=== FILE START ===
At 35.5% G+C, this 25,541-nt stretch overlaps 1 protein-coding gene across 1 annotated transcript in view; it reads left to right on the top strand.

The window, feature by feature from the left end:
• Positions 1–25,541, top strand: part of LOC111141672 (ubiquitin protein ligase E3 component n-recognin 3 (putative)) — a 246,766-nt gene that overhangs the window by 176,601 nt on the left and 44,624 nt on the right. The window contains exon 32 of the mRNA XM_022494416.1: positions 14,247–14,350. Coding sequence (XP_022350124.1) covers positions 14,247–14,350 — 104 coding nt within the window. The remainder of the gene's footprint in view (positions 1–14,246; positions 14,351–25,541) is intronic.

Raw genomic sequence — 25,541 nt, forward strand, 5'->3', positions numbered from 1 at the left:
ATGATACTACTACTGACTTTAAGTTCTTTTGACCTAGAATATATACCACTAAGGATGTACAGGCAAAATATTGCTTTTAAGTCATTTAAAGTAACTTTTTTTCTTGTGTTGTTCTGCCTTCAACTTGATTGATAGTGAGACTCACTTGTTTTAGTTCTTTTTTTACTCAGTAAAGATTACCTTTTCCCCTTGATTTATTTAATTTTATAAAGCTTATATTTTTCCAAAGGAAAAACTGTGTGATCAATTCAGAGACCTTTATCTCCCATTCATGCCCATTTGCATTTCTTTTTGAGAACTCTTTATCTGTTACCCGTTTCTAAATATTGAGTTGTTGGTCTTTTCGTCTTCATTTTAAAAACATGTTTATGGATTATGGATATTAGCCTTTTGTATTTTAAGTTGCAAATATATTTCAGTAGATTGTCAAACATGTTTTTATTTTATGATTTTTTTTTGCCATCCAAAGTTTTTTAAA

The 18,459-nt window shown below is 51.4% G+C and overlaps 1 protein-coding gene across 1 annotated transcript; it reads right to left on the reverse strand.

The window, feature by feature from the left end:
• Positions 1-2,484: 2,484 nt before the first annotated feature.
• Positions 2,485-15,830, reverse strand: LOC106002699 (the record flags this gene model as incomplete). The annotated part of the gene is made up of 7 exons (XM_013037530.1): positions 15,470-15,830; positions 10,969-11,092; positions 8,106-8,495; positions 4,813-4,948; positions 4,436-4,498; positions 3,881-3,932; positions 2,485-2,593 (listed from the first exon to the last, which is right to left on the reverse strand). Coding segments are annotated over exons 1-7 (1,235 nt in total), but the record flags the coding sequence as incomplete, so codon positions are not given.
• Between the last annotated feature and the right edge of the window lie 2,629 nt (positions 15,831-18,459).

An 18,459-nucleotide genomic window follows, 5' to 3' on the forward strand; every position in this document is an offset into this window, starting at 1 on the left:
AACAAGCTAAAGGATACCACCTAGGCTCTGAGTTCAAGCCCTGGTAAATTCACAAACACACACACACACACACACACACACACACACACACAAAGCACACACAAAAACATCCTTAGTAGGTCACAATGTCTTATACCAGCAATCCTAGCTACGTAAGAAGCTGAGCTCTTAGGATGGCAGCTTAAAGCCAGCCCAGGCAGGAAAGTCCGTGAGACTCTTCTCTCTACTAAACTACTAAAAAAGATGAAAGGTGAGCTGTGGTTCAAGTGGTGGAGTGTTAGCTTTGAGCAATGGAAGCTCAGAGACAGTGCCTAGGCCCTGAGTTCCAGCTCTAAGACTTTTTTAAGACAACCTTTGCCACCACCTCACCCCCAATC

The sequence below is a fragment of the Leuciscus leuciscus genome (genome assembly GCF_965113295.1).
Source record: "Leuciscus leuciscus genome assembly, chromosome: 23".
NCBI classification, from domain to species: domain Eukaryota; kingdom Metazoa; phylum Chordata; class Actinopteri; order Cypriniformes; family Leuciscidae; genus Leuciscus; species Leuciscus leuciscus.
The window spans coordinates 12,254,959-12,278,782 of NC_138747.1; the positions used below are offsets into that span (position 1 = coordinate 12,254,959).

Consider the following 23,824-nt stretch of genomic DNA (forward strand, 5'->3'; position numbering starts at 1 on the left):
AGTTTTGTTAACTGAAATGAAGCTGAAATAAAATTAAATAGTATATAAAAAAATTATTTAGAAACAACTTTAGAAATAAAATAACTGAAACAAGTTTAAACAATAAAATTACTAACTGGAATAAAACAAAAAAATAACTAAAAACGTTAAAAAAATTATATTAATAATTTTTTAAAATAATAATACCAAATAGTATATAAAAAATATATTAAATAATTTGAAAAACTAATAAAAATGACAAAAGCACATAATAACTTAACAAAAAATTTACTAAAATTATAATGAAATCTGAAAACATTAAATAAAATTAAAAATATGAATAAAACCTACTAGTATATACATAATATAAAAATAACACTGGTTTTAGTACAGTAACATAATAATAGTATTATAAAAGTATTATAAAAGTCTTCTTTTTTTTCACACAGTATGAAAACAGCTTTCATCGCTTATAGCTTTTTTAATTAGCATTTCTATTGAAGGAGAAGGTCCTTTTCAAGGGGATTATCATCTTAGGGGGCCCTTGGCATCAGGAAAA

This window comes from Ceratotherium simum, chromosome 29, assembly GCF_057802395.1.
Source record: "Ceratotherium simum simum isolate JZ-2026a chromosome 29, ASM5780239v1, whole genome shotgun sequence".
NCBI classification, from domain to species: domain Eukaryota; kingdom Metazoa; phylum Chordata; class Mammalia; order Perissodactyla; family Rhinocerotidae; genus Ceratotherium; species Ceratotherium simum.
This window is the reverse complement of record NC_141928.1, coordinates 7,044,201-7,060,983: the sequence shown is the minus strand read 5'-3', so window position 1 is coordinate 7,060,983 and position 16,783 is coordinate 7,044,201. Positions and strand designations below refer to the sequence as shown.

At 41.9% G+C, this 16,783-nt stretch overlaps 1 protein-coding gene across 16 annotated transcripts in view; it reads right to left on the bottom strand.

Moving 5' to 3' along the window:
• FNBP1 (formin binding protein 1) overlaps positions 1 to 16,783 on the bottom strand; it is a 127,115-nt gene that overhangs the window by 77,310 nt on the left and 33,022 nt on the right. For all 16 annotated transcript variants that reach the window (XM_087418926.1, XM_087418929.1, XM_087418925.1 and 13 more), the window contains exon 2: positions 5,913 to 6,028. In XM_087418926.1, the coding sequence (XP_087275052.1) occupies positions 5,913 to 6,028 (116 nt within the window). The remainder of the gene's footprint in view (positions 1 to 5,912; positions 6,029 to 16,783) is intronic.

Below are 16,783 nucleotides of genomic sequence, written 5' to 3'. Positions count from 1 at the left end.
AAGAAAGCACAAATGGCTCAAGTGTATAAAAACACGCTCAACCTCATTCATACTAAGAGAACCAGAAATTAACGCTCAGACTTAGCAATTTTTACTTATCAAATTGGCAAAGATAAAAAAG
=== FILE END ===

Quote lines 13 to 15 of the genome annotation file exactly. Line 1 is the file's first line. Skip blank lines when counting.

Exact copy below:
The sequence below is a fragment of the Leuciscus leuciscus genome (genome assembly GCF_965113295.1).
Source record: "Leuciscus leuciscus genome assembly, chromosome: 23".
NCBI classification, from domain to species: domain Eukaryota; kingdom Metazoa; phylum Chordata; class Actinopteri; order Cypriniformes; family Leuciscidae; genus Leuciscus; species Leuciscus leuciscus.